So, thoughts?  Alternative approaches to a compromise?  Or is it just not possible to adequetly combine traditional D&D casting, with encounter-based design? 

So, thoughts?  Alternative approaches to a compromise?  Or is it just not possible to adequetly combine traditional D&D casting, with encounter-based design? 



I believe it is not possible to combine the two - at least if you want to keep magic powerful and, well... like traditional magic in most fantasy settings.
It's better to have the two as separate modules within D&D Next than to try and mix them.  Sure, Vancian will be default due to D&D history (hell, I don't like Vancian magic either but I'm willing to admit it should be default on that merit alone), but if you want 4E style magic, just swap the default module out for the 4E one and everyone's happy.
My compromise idea is the simplest on the surface: like Utility powers, in the Encounter slots also make Dailies of that level also available. That way you can have just at-wills and dailies if you like.

With the module system though, you may just have to pick one or the other. That means you can also go back to the days of filling every third-level slot with fireballs.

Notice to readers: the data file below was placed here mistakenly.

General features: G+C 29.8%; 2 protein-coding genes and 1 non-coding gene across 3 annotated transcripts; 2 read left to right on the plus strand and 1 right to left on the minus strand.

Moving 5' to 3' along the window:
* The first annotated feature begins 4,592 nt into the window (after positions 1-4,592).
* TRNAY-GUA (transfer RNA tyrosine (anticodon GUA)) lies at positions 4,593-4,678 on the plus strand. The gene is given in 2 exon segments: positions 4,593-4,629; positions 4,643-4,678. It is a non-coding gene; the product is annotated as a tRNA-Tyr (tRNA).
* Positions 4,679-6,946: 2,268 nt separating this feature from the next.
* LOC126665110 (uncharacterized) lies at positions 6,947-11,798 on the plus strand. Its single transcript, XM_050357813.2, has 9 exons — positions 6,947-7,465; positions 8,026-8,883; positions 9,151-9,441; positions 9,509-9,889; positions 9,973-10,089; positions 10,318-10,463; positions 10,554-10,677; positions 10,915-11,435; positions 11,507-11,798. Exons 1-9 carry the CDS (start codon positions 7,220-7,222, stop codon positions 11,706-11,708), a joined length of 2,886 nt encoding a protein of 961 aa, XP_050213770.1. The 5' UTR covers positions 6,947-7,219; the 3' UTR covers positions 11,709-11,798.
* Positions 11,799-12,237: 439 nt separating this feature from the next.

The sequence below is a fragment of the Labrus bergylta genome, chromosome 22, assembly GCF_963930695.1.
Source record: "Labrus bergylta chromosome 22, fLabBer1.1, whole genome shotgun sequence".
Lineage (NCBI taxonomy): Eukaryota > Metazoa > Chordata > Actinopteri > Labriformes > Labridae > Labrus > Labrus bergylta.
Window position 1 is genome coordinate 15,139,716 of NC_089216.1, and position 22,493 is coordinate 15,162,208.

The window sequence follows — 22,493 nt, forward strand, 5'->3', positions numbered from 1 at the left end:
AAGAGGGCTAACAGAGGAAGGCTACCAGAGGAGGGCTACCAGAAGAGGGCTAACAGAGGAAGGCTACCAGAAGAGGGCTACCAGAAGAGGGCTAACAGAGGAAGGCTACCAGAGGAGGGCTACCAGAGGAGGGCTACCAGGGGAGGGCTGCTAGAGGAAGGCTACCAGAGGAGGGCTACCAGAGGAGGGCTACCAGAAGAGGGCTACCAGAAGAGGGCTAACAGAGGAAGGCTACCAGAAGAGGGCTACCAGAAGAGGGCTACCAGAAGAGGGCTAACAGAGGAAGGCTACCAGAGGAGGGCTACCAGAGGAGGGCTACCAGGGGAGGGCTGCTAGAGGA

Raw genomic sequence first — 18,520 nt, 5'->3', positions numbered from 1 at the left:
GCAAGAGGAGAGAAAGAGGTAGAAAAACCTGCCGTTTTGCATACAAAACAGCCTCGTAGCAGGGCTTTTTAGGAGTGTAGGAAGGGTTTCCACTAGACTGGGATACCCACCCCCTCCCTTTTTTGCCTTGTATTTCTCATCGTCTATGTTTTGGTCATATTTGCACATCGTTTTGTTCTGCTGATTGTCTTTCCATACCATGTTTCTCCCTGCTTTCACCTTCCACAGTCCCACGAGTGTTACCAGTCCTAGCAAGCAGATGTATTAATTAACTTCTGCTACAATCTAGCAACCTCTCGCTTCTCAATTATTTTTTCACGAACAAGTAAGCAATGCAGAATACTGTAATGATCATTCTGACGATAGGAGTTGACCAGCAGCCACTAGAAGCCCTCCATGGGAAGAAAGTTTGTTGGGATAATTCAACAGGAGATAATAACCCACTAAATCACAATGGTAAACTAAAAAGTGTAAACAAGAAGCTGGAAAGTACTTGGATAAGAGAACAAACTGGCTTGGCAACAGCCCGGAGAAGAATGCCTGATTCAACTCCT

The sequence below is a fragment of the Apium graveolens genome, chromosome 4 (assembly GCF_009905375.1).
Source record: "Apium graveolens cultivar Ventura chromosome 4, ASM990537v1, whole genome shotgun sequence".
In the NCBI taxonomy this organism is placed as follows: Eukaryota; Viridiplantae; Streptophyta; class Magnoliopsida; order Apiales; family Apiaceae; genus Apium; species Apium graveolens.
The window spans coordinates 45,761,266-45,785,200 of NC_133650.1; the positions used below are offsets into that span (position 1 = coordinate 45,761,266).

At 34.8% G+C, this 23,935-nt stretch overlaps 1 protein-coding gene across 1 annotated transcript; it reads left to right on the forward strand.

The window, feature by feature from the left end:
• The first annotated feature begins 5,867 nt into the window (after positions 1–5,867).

I like the idea of the caster classes progressively finding it easier to cast spells they have known and always trying to reach for that one new spell to save the day... basically making what were once dailies into encounter powers or what have you. 

I don't know about all previous authors of D&D fiction, and certainly the game has never been 100% about trying to match the fiction, but I don't recall a lot of mages yelling out in battle "oh, I used that one already today, sorry!"... it always seemed like fictional D&D mages were able to cast the spells they needed when they needed them within some reasonable parameters.